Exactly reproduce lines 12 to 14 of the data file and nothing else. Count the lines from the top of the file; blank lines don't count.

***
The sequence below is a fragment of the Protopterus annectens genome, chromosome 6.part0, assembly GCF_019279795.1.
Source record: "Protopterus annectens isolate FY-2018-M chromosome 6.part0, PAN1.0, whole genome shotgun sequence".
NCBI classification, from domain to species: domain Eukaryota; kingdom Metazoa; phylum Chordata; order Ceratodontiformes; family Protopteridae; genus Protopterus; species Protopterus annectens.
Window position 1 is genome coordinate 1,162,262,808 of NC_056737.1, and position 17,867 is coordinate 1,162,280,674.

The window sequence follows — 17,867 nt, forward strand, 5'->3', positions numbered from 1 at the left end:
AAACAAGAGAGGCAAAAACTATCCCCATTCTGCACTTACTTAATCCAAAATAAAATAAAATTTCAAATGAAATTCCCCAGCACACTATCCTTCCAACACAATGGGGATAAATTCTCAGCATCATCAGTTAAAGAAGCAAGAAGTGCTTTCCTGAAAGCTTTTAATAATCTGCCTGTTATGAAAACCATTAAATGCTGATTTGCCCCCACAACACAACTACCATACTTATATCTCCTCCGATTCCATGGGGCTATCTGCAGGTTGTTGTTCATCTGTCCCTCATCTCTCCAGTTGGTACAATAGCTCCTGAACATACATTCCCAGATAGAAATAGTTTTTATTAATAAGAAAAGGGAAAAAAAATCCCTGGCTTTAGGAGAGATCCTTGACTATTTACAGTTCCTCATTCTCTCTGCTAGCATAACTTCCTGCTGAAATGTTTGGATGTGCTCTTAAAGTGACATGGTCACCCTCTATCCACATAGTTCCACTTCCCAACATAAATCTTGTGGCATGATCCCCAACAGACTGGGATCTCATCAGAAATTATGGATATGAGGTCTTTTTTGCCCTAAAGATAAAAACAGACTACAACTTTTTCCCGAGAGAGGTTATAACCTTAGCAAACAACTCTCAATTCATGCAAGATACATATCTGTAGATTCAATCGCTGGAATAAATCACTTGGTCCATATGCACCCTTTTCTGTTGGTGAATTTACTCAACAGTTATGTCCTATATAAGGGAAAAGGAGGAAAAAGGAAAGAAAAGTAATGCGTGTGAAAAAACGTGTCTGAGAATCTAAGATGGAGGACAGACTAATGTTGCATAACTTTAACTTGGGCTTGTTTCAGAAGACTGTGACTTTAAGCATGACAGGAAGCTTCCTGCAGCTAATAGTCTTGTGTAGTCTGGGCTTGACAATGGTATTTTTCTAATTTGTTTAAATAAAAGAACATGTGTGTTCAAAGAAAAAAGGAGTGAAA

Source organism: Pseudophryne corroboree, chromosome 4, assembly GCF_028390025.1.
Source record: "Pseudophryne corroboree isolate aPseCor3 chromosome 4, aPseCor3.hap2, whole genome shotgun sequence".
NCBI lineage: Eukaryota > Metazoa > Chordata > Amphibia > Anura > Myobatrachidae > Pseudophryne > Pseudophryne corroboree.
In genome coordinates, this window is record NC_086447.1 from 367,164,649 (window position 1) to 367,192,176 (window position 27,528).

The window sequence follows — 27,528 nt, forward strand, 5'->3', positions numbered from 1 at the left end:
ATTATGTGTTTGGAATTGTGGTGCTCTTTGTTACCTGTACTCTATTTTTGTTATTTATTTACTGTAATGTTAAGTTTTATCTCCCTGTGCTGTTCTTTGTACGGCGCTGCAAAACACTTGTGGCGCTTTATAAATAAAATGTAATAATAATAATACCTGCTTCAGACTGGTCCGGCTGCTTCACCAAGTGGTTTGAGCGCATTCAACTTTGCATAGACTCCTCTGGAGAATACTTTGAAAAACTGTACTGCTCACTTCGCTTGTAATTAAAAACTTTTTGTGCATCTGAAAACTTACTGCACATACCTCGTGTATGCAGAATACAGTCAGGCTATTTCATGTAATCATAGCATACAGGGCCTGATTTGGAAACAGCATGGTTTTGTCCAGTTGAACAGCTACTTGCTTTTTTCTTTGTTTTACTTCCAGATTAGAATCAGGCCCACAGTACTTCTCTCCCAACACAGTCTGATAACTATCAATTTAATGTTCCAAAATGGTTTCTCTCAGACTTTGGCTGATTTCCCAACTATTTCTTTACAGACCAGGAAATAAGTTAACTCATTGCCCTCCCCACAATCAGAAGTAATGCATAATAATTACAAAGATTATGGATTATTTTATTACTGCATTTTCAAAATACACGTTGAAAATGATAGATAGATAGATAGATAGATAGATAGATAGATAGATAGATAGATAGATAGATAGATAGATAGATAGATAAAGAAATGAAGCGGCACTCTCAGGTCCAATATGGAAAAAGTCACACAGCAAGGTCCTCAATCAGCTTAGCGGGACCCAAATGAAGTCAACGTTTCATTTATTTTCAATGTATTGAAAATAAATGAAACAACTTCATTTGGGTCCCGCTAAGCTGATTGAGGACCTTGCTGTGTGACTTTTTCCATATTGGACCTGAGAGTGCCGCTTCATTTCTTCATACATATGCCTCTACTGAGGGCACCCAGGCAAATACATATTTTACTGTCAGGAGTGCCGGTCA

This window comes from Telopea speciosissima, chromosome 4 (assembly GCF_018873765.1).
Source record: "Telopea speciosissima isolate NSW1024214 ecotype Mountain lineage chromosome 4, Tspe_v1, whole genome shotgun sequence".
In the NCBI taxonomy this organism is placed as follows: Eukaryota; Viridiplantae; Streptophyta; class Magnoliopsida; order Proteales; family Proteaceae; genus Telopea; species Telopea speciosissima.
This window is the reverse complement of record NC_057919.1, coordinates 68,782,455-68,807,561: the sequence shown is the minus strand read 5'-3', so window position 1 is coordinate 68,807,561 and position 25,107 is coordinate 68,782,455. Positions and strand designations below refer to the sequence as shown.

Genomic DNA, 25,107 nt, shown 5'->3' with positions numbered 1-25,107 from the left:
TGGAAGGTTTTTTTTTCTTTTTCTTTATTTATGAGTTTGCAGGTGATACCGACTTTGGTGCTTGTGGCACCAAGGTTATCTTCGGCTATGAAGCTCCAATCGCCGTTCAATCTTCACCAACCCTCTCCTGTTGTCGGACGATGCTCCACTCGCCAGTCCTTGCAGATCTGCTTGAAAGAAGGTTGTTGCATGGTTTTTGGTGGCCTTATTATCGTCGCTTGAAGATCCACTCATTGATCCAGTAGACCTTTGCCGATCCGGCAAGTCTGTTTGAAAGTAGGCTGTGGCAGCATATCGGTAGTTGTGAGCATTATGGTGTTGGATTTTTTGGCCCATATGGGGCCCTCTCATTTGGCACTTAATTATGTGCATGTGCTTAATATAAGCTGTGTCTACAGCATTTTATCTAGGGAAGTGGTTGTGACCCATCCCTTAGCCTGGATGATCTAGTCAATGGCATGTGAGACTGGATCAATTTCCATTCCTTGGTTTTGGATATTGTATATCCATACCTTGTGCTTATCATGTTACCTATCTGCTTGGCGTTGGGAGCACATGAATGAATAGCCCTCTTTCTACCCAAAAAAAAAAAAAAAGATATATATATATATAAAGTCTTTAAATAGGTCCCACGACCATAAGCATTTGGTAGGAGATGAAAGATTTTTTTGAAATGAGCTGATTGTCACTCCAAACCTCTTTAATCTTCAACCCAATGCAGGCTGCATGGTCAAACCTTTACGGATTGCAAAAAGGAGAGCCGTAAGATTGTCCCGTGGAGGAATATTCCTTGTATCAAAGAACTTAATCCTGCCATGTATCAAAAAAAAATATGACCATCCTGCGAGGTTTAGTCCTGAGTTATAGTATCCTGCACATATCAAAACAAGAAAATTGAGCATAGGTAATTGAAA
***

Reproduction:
ATTATGTGTTTGGAATTGTGGTGCTCTTTGTTACCTGTACTCTATTTTTGTTATTTATTTACTGTAATGTTAAGTTTTATCTCCCTGTGCTGTTCTTTGTACGGCGCTGCAAAACACTTGTGGCGCTTTATAAATAAAATGTAATAATAATAATACCTGCTTCAGACTGGTCCGGCTGCTTCACCAAGTGGTTTGAGCGCATTCAACTTTGCATAGACTCCTCTGGAGAATACTTTGAAAAACTGTACTGCTCACTTCGCTTGTAATTAAAAACTTTTTGTGCATCTGAAAACTTACTGCACATACCTCGTGTATGCAGAATACAGTCAGGCTATTTCATGTAATCATAGCATACAGGGCCTGATTTGGAAACAGCATGGTTTTGTCCAGTTGAACAGCTACTTGCTTTTTTCTTTGTTTTACTTCCAGATTAGAATCAGGCCCACAGTACTTCTCTCCCAACACAGTCTGATAACTATCAATTTAATGTTCCAAAATGGTTTCTCTCAGACTTTGGCTGATTTCCCAACTATTTCTTTACAGACCAGGAAATAAGTTAACTCATTGCCCTCCCCACAATCAGAAGTAATGCATAATAATTACAAAGATTATGGATTATTTTATTACTGCATTTTCAAAATACACGTTGAAAATGATAGATAGATAGATAGATAGATAGATAGATAGATAGATAGATAGATAGATAGATAGATAGATAGATAGATAAAGAAATGAAGCGGCACTCTCAGGTCCAATATGGAAAAAGTCACACAGCAAGGTCCTCAATCAGCTTAGCGGGACCCAAATGAAGTCAACGTTTCATTTATTTTCAATGTATTGAAAATAAATGAAACAACTTCATTTGGGTCCCGCTAAGCTGATTGAGGACCTTGCTGTGTGACTTTTTCCATATTGGACCTGAGAGTGCCGCTTCATTTCTTCATACATATGCCTCTACTGAGGGCACCCAGGCAAATACATATTTTACTGTCAGGAGTGCCGGTCA

This window comes from Telopea speciosissima, chromosome 4 (assembly GCF_018873765.1).
Source record: "Telopea speciosissima isolate NSW1024214 ecotype Mountain lineage chromosome 4, Tspe_v1, whole genome shotgun sequence".